Sure, you could ask the “Facebook Lawyers” how to fight a speeding ticket or how to fight a parking ticket in Oregon, and you will get all kinds of stories. People will tell you what they think the law is and what you can and can’t do about tickets. You can ask your other Portland friends, or your cousin Earl, but unless they are lawyers in Oregon, you need to take their advice with a grain of salt.
Be careful taking the advice of anyone who is not an Oregon Attorney, because they may not know the law.
Traffic tickets are violations and are not usually considered crimes. They are the less serious matters, such as speeding, and are not considered crimes because there is no potential jail punishment.
You actually have fewer rights on a traffic violation than a traffic crime. (Such as a DUI)
When charged with a violation, you have the right to a trial and your case will be heard by a judge. In these cases, you do not have the right to a jury trial. If you are charged with a traffic violation, you also do not have the right to a court-appointed attorney, because there is no possibility of going to jail. However, you may hire your own Oregon attorney.
You can plead not guilty by mailing your citation to the court before the court date marked on the ticket and mark the not guilty plea where indicated. If you appear in person to make your plea you will be called before a judge and asked how you will plead. You can select guilty or not guilty. This first court appearance is usually printed on the front of your ticket.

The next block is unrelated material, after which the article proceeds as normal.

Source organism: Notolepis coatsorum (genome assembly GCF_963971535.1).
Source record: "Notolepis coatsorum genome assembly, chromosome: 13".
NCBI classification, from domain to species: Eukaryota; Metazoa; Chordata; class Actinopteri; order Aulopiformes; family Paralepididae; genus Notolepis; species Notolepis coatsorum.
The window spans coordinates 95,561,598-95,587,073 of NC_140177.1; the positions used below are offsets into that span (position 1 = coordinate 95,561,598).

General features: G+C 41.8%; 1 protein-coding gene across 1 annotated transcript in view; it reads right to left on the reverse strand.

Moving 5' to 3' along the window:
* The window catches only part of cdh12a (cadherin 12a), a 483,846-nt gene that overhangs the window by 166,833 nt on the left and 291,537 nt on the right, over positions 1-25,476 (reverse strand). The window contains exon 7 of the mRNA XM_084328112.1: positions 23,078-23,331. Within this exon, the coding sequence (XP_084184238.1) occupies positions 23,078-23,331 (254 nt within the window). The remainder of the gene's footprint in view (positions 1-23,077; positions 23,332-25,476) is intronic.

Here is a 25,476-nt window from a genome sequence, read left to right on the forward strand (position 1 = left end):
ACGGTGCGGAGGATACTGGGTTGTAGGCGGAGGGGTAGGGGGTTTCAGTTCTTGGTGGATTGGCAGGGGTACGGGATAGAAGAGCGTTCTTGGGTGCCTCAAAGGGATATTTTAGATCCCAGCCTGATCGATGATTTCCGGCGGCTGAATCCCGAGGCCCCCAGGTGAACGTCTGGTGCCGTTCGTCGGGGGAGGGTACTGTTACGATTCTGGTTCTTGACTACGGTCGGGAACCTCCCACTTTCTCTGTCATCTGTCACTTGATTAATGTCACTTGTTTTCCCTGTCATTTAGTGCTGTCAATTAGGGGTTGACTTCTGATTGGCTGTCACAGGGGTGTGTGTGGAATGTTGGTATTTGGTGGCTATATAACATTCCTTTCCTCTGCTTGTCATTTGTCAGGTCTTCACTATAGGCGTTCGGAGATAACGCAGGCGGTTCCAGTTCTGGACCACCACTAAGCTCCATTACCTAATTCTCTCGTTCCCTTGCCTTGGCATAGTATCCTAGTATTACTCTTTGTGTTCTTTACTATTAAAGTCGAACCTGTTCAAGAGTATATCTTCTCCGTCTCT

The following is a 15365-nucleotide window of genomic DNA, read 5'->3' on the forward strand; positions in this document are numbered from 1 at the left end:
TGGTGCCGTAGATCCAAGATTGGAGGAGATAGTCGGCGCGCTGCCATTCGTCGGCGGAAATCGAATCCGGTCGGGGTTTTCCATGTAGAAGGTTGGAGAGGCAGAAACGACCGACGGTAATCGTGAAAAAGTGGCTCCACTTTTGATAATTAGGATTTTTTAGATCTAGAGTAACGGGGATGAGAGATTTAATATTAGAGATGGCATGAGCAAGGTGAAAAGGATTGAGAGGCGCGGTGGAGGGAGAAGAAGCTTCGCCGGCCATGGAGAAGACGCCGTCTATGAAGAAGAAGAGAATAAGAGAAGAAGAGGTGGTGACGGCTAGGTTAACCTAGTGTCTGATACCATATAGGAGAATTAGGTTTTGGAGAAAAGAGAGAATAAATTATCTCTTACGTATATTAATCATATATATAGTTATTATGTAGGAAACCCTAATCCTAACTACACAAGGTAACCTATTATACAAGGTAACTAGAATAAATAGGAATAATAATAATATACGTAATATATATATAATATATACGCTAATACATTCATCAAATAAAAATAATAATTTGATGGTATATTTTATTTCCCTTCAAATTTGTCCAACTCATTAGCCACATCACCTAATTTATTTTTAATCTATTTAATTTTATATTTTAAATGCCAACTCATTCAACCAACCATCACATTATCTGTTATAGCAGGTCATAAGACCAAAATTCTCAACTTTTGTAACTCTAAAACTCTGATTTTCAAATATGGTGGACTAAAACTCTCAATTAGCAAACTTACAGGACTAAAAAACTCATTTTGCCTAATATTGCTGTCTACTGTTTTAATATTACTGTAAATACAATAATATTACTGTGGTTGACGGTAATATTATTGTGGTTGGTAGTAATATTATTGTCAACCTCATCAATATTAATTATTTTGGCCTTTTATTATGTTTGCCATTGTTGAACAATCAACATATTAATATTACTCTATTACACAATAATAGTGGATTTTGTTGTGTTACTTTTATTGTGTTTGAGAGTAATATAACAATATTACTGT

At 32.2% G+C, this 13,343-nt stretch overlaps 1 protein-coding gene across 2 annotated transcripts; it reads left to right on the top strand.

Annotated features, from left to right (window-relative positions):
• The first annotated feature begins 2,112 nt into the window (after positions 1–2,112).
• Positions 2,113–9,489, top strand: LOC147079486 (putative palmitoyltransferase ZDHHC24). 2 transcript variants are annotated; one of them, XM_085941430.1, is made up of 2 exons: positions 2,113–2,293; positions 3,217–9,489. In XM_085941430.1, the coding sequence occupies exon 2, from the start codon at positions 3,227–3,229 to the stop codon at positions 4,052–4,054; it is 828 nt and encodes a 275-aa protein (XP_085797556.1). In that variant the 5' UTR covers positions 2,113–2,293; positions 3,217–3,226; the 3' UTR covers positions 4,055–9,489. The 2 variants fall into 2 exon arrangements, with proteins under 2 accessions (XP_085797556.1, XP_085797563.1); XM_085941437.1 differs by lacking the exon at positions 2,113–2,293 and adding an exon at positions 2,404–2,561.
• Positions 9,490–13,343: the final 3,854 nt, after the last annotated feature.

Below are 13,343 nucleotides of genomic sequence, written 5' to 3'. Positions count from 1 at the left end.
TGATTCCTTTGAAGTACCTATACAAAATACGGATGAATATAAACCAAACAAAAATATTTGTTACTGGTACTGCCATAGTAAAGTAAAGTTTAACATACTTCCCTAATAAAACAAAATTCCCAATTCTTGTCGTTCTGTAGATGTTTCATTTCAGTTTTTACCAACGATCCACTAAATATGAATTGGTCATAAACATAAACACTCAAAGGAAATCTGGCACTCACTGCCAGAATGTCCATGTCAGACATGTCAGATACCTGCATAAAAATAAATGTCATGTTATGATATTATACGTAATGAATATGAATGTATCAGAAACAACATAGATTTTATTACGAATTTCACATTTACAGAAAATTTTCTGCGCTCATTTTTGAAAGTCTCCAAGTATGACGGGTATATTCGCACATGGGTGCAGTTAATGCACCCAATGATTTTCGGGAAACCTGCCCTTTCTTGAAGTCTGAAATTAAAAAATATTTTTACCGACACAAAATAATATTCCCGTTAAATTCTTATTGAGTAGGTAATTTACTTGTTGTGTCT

If you don’t want to fight the ticket, you can plead guilty or “no contest”. No contest is almost the same as pleading guilty and is considered, “pleading guilty without admitting guilt.”
Depending on the type of charge and your driving record, you may be able to get a lower fine than the amount on your ticket. In some courts, you will need to see the judge in person, and in other courts, you can get a fine reduction from the clerk.
If you plead not guilty to the violation, a date will be set for your trial. At the trial, the judge will take testimony and other evidence and decide if the case can be proven. If you plead guilty, the judge will sentence you at the same time as your initial court date.
It is vital to ensure that the DMV (Oregon Department of Motor Vehicles) has your correct address.
Do not miss a court date, even if it is the one written on the ticket. For violations, if you fail to appear for any court date you will lose the case by a default judgment and end up with a large fine or other penalties.
If you lose the trial and believe that the judge has made a legal error, you will have the right to file an appeal within 30 days. Keep in mind the cost of an appeal can easily exceed the cost of the fine. If you want to appeal, you should consult a lawyer immediately. Legal appeals can be very technical and are difficult to win without an attorney on your side.
Source: This article is based on an article from the Oregon Bar Association.